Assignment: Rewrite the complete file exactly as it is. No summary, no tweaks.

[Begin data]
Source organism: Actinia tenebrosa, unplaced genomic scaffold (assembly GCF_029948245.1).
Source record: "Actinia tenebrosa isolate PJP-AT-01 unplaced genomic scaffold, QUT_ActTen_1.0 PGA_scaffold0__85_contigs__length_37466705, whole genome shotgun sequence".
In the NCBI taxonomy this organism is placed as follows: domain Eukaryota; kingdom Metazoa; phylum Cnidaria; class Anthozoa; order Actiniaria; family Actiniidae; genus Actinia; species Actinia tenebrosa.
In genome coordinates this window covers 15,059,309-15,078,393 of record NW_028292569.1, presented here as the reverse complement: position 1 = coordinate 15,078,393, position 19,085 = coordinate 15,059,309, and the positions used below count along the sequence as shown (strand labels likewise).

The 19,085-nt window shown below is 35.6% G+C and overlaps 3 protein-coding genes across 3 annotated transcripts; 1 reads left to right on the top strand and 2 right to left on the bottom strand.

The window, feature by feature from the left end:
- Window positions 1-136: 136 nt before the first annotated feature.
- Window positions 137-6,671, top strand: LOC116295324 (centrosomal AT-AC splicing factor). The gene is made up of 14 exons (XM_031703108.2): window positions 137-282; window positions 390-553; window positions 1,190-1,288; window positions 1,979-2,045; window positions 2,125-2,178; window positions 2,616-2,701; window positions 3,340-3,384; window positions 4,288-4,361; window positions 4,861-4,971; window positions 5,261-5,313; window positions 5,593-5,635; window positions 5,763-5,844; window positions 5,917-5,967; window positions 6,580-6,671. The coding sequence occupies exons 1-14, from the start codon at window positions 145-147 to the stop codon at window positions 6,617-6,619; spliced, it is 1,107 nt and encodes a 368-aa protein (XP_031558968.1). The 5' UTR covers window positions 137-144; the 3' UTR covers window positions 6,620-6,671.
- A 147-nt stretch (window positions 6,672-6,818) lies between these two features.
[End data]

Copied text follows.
Source organism: Actinia tenebrosa, unplaced genomic scaffold (assembly GCF_029948245.1).
Source record: "Actinia tenebrosa isolate PJP-AT-01 unplaced genomic scaffold, QUT_ActTen_1.0 PGA_scaffold0__85_contigs__length_37466705, whole genome shotgun sequence".
In the NCBI taxonomy this organism is placed as follows: domain Eukaryota; kingdom Metazoa; phylum Cnidaria; class Anthozoa; order Actiniaria; family Actiniidae; genus Actinia; species Actinia tenebrosa.
In genome coordinates this window covers 15,059,309-15,078,393 of record NW_028292569.1, presented here as the reverse complement: position 1 = coordinate 15,078,393, position 19,085 = coordinate 15,059,309, and the positions used below count along the sequence as shown (strand labels likewise).

The 19,085-nt window shown below is 35.6% G+C and overlaps 3 protein-coding genes across 3 annotated transcripts; 1 reads left to right on the top strand and 2 right to left on the bottom strand.

The window, feature by feature from the left end:
- Window positions 1-136: 136 nt before the first annotated feature.
- Window positions 137-6,671, top strand: LOC116295324 (centrosomal AT-AC splicing factor). The gene is made up of 14 exons (XM_031703108.2): window positions 137-282; window positions 390-553; window positions 1,190-1,288; window positions 1,979-2,045; window positions 2,125-2,178; window positions 2,616-2,701; window positions 3,340-3,384; window positions 4,288-4,361; window positions 4,861-4,971; window positions 5,261-5,313; window positions 5,593-5,635; window positions 5,763-5,844; window positions 5,917-5,967; window positions 6,580-6,671. The coding sequence occupies exons 1-14, from the start codon at window positions 145-147 to the stop codon at window positions 6,617-6,619; spliced, it is 1,107 nt and encodes a 368-aa protein (XP_031558968.1). The 5' UTR covers window positions 137-144; the 3' UTR covers window positions 6,620-6,671.
- A 147-nt stretch (window positions 6,672-6,818) lies between these two features.